The advent of the electronic reading devices was something I scoffed at. It would never affect me. As both a writer and an avid reader, I felt that an e-book device was somehow debasing the sacred art of writing and reading. Like reading comics rather than books. Cheap, nasty, common. The fast food of reading. The instant coffee of literature. Or something like that. I turned my nose up at it, thinking I would never stoop so low. How wrong I was!
I saw an e-book reader on display at the airport about three years ago. It was a Sony and I glanced at it without much thought but finding the print of the ‘pages’ quite alluring and the way they turned electronically intriguing. But I quickly turned away and walked past it into the bookshop. It was on my mind though. For a while.
Two years later, I was slowly coming to terms with the huge change in the publishing industry. Getting published was becoming a bit like trying to squeeze a lemon through a keyhole; interesting, time consuming but nearly impossible. My lemons were too big for the keyhole in any case. Someone suggested e-book publishing. I said no and then went home and thought. For a while. A long time. A month. Looked up a few writer’s sites on the Internet. Saw what other writers were doing. Heard about Smashwords. Looked them up. Thought; ‘hmm… okay…’
Then I did it. I e-published one of my books. First on Smashwords, then on Amazon Kindle. I felt that I was indulging in some kind of guilty pleasure, like sneak eating cold pizza in the dark. Didn’t tell anyone, thinking this would never take off and how many people have these awful devices anyway? Wrong again. As I was blindly surfing on the web, trying to ‘market’ my book, having no clue how to go about it, I stumbled into one of the Amazon.com forums and suddenly found myself among tens of thousands of Kindle owners. It was like opening a window in a quiet room and suddenly finding a huge crowd outside, cheering and shouting (and even throwing rotten eggs sometimes). The sales started to trickle in and I published more books, abandoning the moral high ground and mingling with the crowd, finally accepting, embracing and becoming part of the e-book revolution.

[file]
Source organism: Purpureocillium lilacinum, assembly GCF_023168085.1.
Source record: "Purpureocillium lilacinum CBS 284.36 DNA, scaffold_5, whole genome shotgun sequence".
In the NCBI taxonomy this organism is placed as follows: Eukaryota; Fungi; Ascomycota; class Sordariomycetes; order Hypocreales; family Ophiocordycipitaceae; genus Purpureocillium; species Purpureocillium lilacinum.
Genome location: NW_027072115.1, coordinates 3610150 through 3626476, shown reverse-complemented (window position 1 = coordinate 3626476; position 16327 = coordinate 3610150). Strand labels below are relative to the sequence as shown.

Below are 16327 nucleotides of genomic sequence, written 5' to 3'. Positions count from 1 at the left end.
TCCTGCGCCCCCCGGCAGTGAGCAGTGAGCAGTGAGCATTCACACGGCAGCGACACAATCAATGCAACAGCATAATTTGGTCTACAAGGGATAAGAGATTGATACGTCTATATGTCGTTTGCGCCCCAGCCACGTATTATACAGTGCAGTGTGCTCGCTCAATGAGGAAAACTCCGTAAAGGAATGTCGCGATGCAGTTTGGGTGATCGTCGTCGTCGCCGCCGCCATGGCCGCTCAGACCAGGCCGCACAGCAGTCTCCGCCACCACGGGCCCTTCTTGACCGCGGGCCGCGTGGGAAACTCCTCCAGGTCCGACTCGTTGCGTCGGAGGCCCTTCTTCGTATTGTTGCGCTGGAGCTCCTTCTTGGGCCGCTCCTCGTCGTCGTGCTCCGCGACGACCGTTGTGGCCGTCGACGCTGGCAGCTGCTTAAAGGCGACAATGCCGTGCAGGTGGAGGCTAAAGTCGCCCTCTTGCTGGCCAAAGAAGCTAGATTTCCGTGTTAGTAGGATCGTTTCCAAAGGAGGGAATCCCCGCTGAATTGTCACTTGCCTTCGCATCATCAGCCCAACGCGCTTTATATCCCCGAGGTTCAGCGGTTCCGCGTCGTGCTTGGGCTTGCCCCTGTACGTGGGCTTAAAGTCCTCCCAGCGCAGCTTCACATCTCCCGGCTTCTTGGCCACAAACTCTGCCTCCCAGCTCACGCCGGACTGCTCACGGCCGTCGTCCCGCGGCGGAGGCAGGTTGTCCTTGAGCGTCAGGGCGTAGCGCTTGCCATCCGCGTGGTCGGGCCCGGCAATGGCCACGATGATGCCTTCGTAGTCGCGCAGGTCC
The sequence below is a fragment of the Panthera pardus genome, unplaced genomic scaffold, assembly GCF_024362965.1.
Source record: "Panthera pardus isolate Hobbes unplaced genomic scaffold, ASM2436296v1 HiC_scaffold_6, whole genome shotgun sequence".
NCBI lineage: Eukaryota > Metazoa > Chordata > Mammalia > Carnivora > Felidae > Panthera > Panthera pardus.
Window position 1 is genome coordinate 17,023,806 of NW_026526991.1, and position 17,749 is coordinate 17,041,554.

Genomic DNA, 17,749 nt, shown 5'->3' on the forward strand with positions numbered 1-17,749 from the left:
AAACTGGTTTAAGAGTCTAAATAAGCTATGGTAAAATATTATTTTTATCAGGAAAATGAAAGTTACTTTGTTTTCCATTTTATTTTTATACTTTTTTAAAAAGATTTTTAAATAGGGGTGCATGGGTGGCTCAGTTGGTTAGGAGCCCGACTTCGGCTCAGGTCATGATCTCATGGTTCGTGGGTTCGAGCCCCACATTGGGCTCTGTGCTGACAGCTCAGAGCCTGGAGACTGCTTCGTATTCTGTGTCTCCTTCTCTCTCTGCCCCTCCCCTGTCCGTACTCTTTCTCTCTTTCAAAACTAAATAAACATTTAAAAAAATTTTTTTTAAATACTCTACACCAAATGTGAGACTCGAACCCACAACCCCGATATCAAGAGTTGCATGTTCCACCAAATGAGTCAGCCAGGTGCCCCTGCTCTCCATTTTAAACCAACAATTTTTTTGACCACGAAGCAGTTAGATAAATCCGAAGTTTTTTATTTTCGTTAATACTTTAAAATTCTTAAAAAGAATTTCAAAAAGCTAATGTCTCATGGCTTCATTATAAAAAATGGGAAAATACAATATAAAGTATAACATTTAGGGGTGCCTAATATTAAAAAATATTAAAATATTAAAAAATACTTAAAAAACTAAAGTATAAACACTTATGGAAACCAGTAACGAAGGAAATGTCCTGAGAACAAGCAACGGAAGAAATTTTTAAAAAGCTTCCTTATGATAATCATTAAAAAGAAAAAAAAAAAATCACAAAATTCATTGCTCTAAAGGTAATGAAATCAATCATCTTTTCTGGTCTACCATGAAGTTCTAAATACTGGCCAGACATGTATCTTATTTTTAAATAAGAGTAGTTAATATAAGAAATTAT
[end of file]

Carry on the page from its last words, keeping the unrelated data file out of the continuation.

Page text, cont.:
As a writer, I was happy. My books sold well and received mainly good reviews. But as a reader, I was still in real-book mode. I would always love books and would never either call them DTB’s (Dead Tree Books) or stoop so low as to read anything on a… Kindle. Oops, wrong again!
I had to buy one, I was told. I had to see how my books looked in an e-reader. It was a good tool for proofreading, a fellow writer told me. An expensive tool, I thought, but okay, I probably should. My Kindle arrived about two months ago. I loaded it up, bought a book just to ‘see’. The rest is history. The Kindle is a wonderful reading device. The text on the screen is soft and restful to the eye, the Kindle itself is light and easy to fit into a handbag, I can load it up with literally hundreds of books and bring them with me on holiday without adding to the weight of my luggage. I can read in bed without disturbing a sleeping spouse, courtesy of the light in the cover. And I can read all the wonderful, reasonably priced indie books that are now available. I have to finally admit it; the e-book reader is a magic device for bookworms like me.
My name is Susanne and I’m a Kind-aholic. (I still love books, though)